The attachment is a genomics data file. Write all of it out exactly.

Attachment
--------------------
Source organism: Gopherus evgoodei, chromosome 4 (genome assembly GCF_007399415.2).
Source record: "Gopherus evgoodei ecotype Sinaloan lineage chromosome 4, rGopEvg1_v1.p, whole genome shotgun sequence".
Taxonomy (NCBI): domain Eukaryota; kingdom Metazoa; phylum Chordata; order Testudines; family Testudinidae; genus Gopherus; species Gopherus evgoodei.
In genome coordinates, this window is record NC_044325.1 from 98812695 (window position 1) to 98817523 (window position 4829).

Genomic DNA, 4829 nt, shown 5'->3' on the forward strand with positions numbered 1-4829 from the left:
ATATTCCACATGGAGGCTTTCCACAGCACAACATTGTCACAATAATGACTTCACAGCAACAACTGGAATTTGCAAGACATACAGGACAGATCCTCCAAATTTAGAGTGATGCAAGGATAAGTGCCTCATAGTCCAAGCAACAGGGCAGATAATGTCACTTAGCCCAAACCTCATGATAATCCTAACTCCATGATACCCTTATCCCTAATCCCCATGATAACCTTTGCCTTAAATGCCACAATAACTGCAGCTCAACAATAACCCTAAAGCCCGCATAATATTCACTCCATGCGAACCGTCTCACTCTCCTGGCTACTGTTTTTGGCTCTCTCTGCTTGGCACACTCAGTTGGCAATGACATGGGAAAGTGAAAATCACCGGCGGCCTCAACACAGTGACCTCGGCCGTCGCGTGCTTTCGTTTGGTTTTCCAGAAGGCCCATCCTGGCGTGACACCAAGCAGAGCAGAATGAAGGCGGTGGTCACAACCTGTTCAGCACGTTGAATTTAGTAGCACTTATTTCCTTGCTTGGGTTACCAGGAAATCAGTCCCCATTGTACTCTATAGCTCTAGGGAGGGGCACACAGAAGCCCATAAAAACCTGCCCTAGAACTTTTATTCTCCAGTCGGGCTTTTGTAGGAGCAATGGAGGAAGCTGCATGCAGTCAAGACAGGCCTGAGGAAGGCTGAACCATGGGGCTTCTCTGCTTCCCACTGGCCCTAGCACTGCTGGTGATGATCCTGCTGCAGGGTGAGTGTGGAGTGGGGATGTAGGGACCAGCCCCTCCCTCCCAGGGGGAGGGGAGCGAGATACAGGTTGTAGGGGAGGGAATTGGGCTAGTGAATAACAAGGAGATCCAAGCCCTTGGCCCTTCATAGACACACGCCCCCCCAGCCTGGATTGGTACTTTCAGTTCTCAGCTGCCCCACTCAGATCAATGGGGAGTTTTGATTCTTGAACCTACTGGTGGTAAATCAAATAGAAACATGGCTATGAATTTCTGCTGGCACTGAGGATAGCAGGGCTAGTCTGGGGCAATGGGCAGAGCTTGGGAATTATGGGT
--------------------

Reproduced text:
Source organism: Gopherus evgoodei, chromosome 4 (genome assembly GCF_007399415.2).
Source record: "Gopherus evgoodei ecotype Sinaloan lineage chromosome 4, rGopEvg1_v1.p, whole genome shotgun sequence".
Taxonomy (NCBI): domain Eukaryota; kingdom Metazoa; phylum Chordata; order Testudines; family Testudinidae; genus Gopherus; species Gopherus evgoodei.
In genome coordinates, this window is record NC_044325.1 from 98812695 (window position 1) to 98817523 (window position 4829).

Genomic DNA, 4829 nt, shown 5'->3' on the forward strand with positions numbered 1-4829 from the left:
ATATTCCACATGGAGGCTTTCCACAGCACAACATTGTCACAATAATGACTTCACAGCAACAACTGGAATTTGCAAGACATACAGGACAGATCCTCCAAATTTAGAGTGATGCAAGGATAAGTGCCTCATAGTCCAAGCAACAGGGCAGATAATGTCACTTAGCCCAAACCTCATGATAATCCTAACTCCATGATACCCTTATCCCTAATCCCCATGATAACCTTTGCCTTAAATGCCACAATAACTGCAGCTCAACAATAACCCTAAAGCCCGCATAATATTCACTCCATGCGAACCGTCTCACTCTCCTGGCTACTGTTTTTGGCTCTCTCTGCTTGGCACACTCAGTTGGCAATGACATGGGAAAGTGAAAATCACCGGCGGCCTCAACACAGTGACCTCGGCCGTCGCGTGCTTTCGTTTGGTTTTCCAGAAGGCCCATCCTGGCGTGACACCAAGCAGAGCAGAATGAAGGCGGTGGTCACAACCTGTTCAGCACGTTGAATTTAGTAGCACTTATTTCCTTGCTTGGGTTACCAGGAAATCAGTCCCCATTGTACTCTATAGCTCTAGGGAGGGGCACACAGAAGCCCATAAAAACCTGCCCTAGAACTTTTATTCTCCAGTCGGGCTTTTGTAGGAGCAATGGAGGAAGCTGCATGCAGTCAAGACAGGCCTGAGGAAGGCTGAACCATGGGGCTTCTCTGCTTCCCACTGGCCCTAGCACTGCTGGTGATGATCCTGCTGCAGGGTGAGTGTGGAGTGGGGATGTAGGGACCAGCCCCTCCCTCCCAGGGGGAGGGGAGCGAGATACAGGTTGTAGGGGAGGGAATTGGGCTAGTGAATAACAAGGAGATCCAAGCCCTTGGCCCTTCATAGACACACGCCCCCCCAGCCTGGATTGGTACTTTCAGTTCTCAGCTGCCCCACTCAGATCAATGGGGAGTTTTGATTCTTGAACCTACTGGTGGTAAATCAAATAGAAACATGGCTATGAATTTCTGCTGGCACTGAGGATAGCAGGGCTAGTCTGGGGCAATGGGCAGAGCTTGGGAATTATGGGT